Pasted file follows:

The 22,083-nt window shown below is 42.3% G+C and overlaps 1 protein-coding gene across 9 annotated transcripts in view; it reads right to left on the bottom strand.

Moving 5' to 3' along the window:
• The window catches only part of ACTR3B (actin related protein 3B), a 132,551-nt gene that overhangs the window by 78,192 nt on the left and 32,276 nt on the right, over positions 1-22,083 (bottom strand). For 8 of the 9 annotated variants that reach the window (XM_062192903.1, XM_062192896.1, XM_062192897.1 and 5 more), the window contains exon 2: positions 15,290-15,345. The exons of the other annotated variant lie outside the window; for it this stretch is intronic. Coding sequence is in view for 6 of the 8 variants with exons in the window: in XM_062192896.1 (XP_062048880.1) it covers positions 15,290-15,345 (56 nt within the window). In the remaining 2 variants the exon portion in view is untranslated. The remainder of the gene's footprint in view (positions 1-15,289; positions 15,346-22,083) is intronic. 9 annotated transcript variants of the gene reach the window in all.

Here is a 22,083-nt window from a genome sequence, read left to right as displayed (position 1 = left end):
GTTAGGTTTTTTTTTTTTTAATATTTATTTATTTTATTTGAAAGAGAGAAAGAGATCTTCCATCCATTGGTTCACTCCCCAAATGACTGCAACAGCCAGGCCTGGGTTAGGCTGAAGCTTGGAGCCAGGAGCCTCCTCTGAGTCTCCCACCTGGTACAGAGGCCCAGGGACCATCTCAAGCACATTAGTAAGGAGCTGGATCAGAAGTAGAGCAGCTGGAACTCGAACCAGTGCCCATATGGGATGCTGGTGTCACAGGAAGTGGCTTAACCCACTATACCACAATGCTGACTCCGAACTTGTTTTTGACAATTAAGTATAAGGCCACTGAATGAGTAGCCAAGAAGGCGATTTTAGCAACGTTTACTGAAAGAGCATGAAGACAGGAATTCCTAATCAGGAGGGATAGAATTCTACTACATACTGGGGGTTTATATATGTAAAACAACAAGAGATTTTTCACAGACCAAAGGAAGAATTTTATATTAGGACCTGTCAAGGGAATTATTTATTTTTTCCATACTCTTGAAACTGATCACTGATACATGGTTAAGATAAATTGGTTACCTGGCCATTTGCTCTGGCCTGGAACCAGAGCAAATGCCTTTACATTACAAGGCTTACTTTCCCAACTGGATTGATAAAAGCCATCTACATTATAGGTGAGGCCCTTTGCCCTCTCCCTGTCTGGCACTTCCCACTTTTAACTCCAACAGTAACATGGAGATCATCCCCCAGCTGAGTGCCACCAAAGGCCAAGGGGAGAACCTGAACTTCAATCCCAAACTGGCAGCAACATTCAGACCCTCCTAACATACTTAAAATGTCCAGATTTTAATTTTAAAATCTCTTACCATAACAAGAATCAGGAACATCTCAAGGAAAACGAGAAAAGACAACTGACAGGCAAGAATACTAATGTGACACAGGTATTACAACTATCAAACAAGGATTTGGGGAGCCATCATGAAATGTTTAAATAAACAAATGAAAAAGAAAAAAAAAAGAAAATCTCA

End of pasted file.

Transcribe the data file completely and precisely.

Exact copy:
The 22,083-nt window shown below is 42.3% G+C and overlaps 1 protein-coding gene across 9 annotated transcripts in view; it reads right to left on the bottom strand.

Moving 5' to 3' along the window:
• The window catches only part of ACTR3B (actin related protein 3B), a 132,551-nt gene that overhangs the window by 78,192 nt on the left and 32,276 nt on the right, over positions 1-22,083 (bottom strand). For 8 of the 9 annotated variants that reach the window (XM_062192903.1, XM_062192896.1, XM_062192897.1 and 5 more), the window contains exon 2: positions 15,290-15,345. The exons of the other annotated variant lie outside the window; for it this stretch is intronic. Coding sequence is in view for 6 of the 8 variants with exons in the window: in XM_062192896.1 (XP_062048880.1) it covers positions 15,290-15,345 (56 nt within the window). In the remaining 2 variants the exon portion in view is untranslated. The remainder of the gene's footprint in view (positions 1-15,289; positions 15,346-22,083) is intronic. 9 annotated transcript variants of the gene reach the window in all.

Here is a 22,083-nt window from a genome sequence, read left to right as displayed (position 1 = left end):
GTTAGGTTTTTTTTTTTTTAATATTTATTTATTTTATTTGAAAGAGAGAAAGAGATCTTCCATCCATTGGTTCACTCCCCAAATGACTGCAACAGCCAGGCCTGGGTTAGGCTGAAGCTTGGAGCCAGGAGCCTCCTCTGAGTCTCCCACCTGGTACAGAGGCCCAGGGACCATCTCAAGCACATTAGTAAGGAGCTGGATCAGAAGTAGAGCAGCTGGAACTCGAACCAGTGCCCATATGGGATGCTGGTGTCACAGGAAGTGGCTTAACCCACTATACCACAATGCTGACTCCGAACTTGTTTTTGACAATTAAGTATAAGGCCACTGAATGAGTAGCCAAGAAGGCGATTTTAGCAACGTTTACTGAAAGAGCATGAAGACAGGAATTCCTAATCAGGAGGGATAGAATTCTACTACATACTGGGGGTTTATATATGTAAAACAACAAGAGATTTTTCACAGACCAAAGGAAGAATTTTATATTAGGACCTGTCAAGGGAATTATTTATTTTTTCCATACTCTTGAAACTGATCACTGATACATGGTTAAGATAAATTGGTTACCTGGCCATTTGCTCTGGCCTGGAACCAGAGCAAATGCCTTTACATTACAAGGCTTACTTTCCCAACTGGATTGATAAAAGCCATCTACATTATAGGTGAGGCCCTTTGCCCTCTCCCTGTCTGGCACTTCCCACTTTTAACTCCAACAGTAACATGGAGATCATCCCCCAGCTGAGTGCCACCAAAGGCCAAGGGGAGAACCTGAACTTCAATCCCAAACTGGCAGCAACATTCAGACCCTCCTAACATACTTAAAATGTCCAGATTTTAATTTTAAAATCTCTTACCATAACAAGAATCAGGAACATCTCAAGGAAAACGAGAAAAGACAACTGACAGGCAAGAATACTAATGTGACACAGGTATTACAACTATCAAACAAGGATTTGGGGAGCCATCATGAAATGTTTAAATAAACAAATGAAAAAGAAAAAAAAAAGAAAATCTCA